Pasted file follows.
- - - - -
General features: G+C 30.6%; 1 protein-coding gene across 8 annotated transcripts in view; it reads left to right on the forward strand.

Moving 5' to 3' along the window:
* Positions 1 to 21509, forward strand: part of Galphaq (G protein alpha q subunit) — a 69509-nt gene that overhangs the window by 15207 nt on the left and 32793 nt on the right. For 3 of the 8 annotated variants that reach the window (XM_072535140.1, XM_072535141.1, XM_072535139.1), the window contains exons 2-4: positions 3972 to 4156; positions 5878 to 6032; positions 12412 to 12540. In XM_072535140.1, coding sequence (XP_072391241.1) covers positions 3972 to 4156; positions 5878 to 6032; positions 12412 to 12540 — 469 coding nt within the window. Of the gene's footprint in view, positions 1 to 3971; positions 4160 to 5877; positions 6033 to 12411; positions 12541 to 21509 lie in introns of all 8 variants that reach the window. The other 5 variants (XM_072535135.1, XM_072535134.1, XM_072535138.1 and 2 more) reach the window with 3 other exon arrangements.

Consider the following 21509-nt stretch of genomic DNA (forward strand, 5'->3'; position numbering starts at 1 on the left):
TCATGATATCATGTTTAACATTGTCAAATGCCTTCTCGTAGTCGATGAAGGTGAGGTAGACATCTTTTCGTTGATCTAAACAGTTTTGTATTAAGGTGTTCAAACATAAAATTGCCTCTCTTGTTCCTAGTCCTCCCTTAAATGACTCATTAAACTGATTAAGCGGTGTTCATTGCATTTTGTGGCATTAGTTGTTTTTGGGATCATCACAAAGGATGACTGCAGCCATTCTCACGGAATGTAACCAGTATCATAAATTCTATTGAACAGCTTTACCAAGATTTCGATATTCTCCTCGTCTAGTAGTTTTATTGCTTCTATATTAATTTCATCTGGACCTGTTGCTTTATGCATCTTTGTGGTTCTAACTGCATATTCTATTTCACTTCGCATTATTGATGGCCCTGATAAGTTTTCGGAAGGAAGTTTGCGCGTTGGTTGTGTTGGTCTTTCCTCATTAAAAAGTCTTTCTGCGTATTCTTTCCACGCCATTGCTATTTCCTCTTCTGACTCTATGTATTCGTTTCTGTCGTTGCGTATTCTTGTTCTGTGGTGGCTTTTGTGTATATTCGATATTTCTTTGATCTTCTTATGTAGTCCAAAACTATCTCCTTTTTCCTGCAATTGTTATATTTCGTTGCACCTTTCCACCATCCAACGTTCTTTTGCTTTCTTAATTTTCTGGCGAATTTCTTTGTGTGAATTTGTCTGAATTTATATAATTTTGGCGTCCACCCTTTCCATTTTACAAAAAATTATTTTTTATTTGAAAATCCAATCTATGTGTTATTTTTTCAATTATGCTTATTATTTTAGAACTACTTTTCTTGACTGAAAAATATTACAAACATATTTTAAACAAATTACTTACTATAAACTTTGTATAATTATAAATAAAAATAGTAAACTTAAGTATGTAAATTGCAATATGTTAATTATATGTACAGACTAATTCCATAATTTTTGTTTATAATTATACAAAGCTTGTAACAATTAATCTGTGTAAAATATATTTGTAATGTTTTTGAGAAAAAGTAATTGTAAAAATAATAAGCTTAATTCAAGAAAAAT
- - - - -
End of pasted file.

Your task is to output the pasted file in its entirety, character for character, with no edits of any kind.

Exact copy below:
General features: G+C 30.6%; 1 protein-coding gene across 8 annotated transcripts in view; it reads left to right on the forward strand.

Moving 5' to 3' along the window:
* Positions 1 to 21509, forward strand: part of Galphaq (G protein alpha q subunit) — a 69509-nt gene that overhangs the window by 15207 nt on the left and 32793 nt on the right. For 3 of the 8 annotated variants that reach the window (XM_072535140.1, XM_072535141.1, XM_072535139.1), the window contains exons 2-4: positions 3972 to 4156; positions 5878 to 6032; positions 12412 to 12540. In XM_072535140.1, coding sequence (XP_072391241.1) covers positions 3972 to 4156; positions 5878 to 6032; positions 12412 to 12540 — 469 coding nt within the window. Of the gene's footprint in view, positions 1 to 3971; positions 4160 to 5877; positions 6033 to 12411; positions 12541 to 21509 lie in introns of all 8 variants that reach the window. The other 5 variants (XM_072535135.1, XM_072535134.1, XM_072535138.1 and 2 more) reach the window with 3 other exon arrangements.

Consider the following 21509-nt stretch of genomic DNA (forward strand, 5'->3'; position numbering starts at 1 on the left):
TCATGATATCATGTTTAACATTGTCAAATGCCTTCTCGTAGTCGATGAAGGTGAGGTAGACATCTTTTCGTTGATCTAAACAGTTTTGTATTAAGGTGTTCAAACATAAAATTGCCTCTCTTGTTCCTAGTCCTCCCTTAAATGACTCATTAAACTGATTAAGCGGTGTTCATTGCATTTTGTGGCATTAGTTGTTTTTGGGATCATCACAAAGGATGACTGCAGCCATTCTCACGGAATGTAACCAGTATCATAAATTCTATTGAACAGCTTTACCAAGATTTCGATATTCTCCTCGTCTAGTAGTTTTATTGCTTCTATATTAATTTCATCTGGACCTGTTGCTTTATGCATCTTTGTGGTTCTAACTGCATATTCTATTTCACTTCGCATTATTGATGGCCCTGATAAGTTTTCGGAAGGAAGTTTGCGCGTTGGTTGTGTTGGTCTTTCCTCATTAAAAAGTCTTTCTGCGTATTCTTTCCACGCCATTGCTATTTCCTCTTCTGACTCTATGTATTCGTTTCTGTCGTTGCGTATTCTTGTTCTGTGGTGGCTTTTGTGTATATTCGATATTTCTTTGATCTTCTTATGTAGTCCAAAACTATCTCCTTTTTCCTGCAATTGTTATATTTCGTTGCACCTTTCCACCATCCAACGTTCTTTTGCTTTCTTAATTTTCTGGCGAATTTCTTTGTGTGAATTTGTCTGAATTTATATAATTTTGGCGTCCACCCTTTCCATTTTACAAAAAATTATTTTTTATTTGAAAATCCAATCTATGTGTTATTTTTTCAATTATGCTTATTATTTTAGAACTACTTTTCTTGACTGAAAAATATTACAAACATATTTTAAACAAATTACTTACTATAAACTTTGTATAATTATAAATAAAAATAGTAAACTTAAGTATGTAAATTGCAATATGTTAATTATATGTACAGACTAATTCCATAATTTTTGTTTATAATTATACAAAGCTTGTAACAATTAATCTGTGTAAAATATATTTGTAATGTTTTTGAGAAAAAGTAATTGTAAAAATAATAAGCTTAATTCAAGAAAAAT